A free medical clinic was recently held at a school in Nashville, Tennessee, for those who do not have health insurance. It attracted over 1400 people.
The Remote Area Medical Volunteer Corps (RAM) organised the free clinic at McGavock High School in Nashville with 500 doctors and other medical professionals. A variety of surgeries including general medical, dentistry and ophthalmology was available with 400 pairs of glasses given away to people who needed them.
Interestingly, a large number of people attending the clinic drove for 2 hours or more just to take advantage of what was on offer. The clinic itself is the first of its kind to be set up in the US State, which is odd since the volunteer organisation is based in Knoxville in Tennessee. RAM provides free health for anyone around the planet who cannot afford it.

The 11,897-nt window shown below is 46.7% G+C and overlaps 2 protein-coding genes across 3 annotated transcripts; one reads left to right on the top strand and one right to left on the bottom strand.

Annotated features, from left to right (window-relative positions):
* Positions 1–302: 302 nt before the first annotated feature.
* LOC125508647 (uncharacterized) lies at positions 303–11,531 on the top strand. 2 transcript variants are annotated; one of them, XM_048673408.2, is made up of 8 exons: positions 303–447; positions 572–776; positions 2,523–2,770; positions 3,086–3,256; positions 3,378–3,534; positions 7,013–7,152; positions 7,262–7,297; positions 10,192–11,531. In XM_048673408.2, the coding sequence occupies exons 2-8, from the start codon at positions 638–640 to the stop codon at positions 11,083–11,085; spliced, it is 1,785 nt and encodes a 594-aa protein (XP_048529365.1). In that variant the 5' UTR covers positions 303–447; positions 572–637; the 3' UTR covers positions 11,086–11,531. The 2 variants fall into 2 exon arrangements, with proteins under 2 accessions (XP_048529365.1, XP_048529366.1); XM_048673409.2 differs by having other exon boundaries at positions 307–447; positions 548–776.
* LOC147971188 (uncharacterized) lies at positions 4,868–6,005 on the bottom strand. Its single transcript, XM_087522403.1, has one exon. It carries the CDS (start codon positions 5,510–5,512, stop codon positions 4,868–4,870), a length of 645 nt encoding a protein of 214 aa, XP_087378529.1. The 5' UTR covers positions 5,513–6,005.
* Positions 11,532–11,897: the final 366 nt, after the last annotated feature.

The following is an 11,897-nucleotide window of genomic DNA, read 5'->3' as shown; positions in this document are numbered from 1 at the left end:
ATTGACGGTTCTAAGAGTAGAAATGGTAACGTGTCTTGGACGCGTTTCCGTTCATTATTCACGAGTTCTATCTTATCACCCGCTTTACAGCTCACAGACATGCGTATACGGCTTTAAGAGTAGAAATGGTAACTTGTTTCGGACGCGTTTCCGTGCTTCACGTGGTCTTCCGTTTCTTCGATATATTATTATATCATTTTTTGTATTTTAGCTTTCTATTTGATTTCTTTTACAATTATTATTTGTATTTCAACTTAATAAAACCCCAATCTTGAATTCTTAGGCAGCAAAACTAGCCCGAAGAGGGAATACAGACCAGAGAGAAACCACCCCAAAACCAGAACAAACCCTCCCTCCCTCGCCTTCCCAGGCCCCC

This type of event in Nashville will be welcomed by many Americans who are currently struggling to either get health insurance or pay for it. It is hoped the reforms enacted by President Obama will solve this, but it is likely to be some time before they do.
In the meantime, parents are being urged to sign their children up for health insurance. Kelly Hardy, the health policy director for Children Now, a child advocacy organisation recently told reporters: “There is real urgency. The time is now to sign up children for the coverage.”
Like adults, children in the US with pre-existing conditions have either problems getting health insurance cover or their parents are forced to pay high premiums for the privilege. But if the reforms have any effect, this situation should improve. Addressing this, Insurance Commissioner Dave Jones said: “One of the most important changes that federal health care reform has brought about is allowing for children with pre-existing conditions to obtain health coverage.”
He added: “This initial open-enrolment window is critical, and parents should take full advantage of it by signing their children up for coverage.”